I first met Bryce Gonzales about five years ago through our mutual friend and pillar of the Los Angeles music community, Jonathan Larroquette. Jonathan is a longtime manager, fixer, and fixture at Jack Waterson's renowned music shop, Future Music. Between Jack and Jonathan, there is basically no piece of interesting gear they haven't seen. From the most esoteric Japanese lawsuit-era spaghetti logo shit, to the secretly good Rolands that are still cheap, to the killer pro audio time forgot. When they tell you something is rad, it's rad.

I was sent pictures of three particularly interesting-looking compressors, two of which ended up being the last pair of Bryce's original run of four hand-wired BG-2s [Tape Op #113], the other was a totally custom one-off based on a hybrid RCA BA-6A / Universal Audio 175B compressor/limiter circuit. It was built into an airline salvage chassis and looked one notch less bonkers than it sounded. He brought them by and we had a fun hang and chatted about good design and awesome records. I bought all three immediately and, in the five years since, have used them on almost every record that I've mixed. You can hear the BG-2s in parallel with the entire mix for Bing and Ruth's No Home of the Mind.

Bryce came by the studio recently for a visit, appearing at the door with a smile whose size was rivaled only by the massive power transformer he was grasping, one-handed, protruding out of the back of the compressor we are here to discuss. The Highland Dynamics BG-1 Stereo "Re-Issue" is a design Bryce has been working on and refining since his days at Tape Op's own John Baccigaluppi's studio. If you stalk the right Instagram accounts, you can see Bryce leaving in his wake a series of cool one-off compressors with a BG-1 designation amongst lucky engineers around the world. This particular new iteration makes some interestingly useful additions to the circuit, and marks a formal run of the compressor under the auspices of Highland Dynamics, hence "Re-Issue".

At its core, the BG-1 Stereo "Re-Issue" is a 2-channel variable mu limiter based around Bryce's interpretation of an Altec 436C Compressor Amplifier circuit. Each channel has controls for input and output gain, nine position switchable attack and release time constants, a three position switch for threshold (high, medium, and low), and switches for Input Impedance, Feedback, and Compression bypass, which is not a traditional bypass – this switch simply disengages the sidechain tube so you can use the circuit as a fabulous line amp, to be sent into distortion at your pleasure. Additionally, there is a Hold switch – a la the famous EMI/Abbey Road mods for the Altec 436C – so that the user can "hold" an amount of gain reduction to prevent an audible bump when signal first reaches the unit in slower time settings.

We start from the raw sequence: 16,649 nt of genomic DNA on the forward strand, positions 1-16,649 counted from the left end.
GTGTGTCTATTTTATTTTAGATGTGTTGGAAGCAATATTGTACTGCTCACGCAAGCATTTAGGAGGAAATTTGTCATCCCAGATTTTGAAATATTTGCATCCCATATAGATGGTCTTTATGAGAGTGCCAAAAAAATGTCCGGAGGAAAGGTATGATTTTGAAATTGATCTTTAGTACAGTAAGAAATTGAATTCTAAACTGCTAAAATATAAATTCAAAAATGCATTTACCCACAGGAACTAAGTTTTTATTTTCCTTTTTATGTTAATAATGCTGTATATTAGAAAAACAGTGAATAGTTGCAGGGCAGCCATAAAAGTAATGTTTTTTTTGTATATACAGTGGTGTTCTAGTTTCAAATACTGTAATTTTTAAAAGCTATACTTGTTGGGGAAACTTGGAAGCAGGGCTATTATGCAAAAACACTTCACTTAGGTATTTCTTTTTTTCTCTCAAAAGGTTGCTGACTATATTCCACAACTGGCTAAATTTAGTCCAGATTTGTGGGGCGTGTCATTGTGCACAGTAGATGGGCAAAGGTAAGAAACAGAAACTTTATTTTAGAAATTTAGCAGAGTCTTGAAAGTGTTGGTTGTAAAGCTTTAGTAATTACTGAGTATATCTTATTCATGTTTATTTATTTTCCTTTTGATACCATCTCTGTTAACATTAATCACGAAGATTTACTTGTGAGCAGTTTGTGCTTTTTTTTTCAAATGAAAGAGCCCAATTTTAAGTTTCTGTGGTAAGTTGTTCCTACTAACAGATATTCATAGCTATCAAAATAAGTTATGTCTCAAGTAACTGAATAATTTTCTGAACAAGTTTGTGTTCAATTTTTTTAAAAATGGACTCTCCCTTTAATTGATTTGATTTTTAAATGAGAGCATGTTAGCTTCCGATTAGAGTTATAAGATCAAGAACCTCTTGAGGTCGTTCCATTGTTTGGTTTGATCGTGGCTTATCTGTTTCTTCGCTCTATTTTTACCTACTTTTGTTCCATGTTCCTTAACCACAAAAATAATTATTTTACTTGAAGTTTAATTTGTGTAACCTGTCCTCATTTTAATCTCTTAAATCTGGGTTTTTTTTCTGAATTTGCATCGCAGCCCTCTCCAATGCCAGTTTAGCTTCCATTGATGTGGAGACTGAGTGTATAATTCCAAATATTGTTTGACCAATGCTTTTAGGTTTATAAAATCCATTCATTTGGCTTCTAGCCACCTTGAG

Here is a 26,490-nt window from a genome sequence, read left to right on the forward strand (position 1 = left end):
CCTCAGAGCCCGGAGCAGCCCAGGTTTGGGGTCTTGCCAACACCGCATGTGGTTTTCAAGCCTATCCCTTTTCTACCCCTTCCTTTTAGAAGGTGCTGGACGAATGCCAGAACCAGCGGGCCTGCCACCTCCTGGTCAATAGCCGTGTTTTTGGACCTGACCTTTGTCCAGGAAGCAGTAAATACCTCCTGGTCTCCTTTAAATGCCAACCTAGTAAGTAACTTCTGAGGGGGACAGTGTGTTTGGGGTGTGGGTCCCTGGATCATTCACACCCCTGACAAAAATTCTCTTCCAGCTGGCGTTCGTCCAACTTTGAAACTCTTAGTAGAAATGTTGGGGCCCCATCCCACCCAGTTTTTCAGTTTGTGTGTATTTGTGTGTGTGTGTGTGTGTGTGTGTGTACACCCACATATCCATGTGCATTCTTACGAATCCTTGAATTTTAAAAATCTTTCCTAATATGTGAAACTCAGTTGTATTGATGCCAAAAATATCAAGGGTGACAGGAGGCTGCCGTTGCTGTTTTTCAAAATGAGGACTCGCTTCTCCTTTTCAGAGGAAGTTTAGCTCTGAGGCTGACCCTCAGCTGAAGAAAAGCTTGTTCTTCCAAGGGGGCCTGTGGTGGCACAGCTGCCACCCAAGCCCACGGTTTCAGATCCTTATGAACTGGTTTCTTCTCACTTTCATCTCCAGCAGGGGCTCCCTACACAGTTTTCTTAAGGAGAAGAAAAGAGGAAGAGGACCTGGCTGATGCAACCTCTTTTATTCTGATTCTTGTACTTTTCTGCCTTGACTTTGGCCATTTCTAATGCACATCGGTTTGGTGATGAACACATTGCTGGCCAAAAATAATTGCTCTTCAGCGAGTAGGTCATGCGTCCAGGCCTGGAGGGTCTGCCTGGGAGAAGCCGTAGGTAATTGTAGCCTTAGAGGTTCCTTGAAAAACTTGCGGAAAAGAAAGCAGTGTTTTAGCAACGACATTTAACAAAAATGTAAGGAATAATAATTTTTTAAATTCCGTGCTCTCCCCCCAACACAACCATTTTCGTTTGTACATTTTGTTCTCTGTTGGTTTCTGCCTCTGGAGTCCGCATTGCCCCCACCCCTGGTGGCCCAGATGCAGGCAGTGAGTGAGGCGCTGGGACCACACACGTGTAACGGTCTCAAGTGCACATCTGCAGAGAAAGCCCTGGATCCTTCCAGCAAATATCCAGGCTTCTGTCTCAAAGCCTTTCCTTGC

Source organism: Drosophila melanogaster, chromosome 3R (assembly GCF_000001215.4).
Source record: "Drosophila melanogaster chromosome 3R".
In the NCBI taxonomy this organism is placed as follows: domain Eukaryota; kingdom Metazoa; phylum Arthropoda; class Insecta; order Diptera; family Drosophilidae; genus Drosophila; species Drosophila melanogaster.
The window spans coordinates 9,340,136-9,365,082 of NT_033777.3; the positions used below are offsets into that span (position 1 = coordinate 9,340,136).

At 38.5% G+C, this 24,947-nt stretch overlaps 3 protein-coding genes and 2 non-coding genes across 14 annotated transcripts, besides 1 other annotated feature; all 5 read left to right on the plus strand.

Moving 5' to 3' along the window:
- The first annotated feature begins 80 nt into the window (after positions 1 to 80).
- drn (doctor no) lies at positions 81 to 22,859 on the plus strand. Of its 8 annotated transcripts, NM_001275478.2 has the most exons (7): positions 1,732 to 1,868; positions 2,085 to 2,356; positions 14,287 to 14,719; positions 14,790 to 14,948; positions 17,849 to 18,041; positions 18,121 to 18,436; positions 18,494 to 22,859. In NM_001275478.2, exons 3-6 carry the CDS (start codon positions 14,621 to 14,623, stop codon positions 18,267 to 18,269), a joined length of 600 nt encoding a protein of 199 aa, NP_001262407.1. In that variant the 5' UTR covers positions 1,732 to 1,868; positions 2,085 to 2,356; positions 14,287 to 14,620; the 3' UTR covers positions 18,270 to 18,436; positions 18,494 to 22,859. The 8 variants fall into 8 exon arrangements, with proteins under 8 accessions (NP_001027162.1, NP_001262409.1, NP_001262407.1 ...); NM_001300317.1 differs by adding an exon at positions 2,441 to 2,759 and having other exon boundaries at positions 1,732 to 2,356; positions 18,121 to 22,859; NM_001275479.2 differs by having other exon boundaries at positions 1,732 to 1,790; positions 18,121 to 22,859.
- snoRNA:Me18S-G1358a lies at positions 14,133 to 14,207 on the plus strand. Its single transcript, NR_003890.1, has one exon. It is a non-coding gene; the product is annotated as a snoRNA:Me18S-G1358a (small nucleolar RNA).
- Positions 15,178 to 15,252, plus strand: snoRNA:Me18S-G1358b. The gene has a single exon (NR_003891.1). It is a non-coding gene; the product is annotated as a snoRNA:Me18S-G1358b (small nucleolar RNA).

The Input Impedance switch selects between 150 or 600 ohm input impedance, which makes the BG-1 "Re-Issue" capable of driving a mic without the need for an additional preamp (or it can add additional color with line level sources), and the Feedback switch changes the circuit behavior between stock Altec and the EMI mod – similar to the same switch in the BG-2. The three threshold settings allow the user to raise the threshold enough to optionally drive the compression circuit from the smooth stock setting into harmonic saturation. There's a link switch for easy stereo use, and Bryce has added a sidechain filter switch to the front panel as well to remove low end from the detection circuit. In operation, all this makes for a tremendously malleable tube compressor that simply can't be made to sound bad.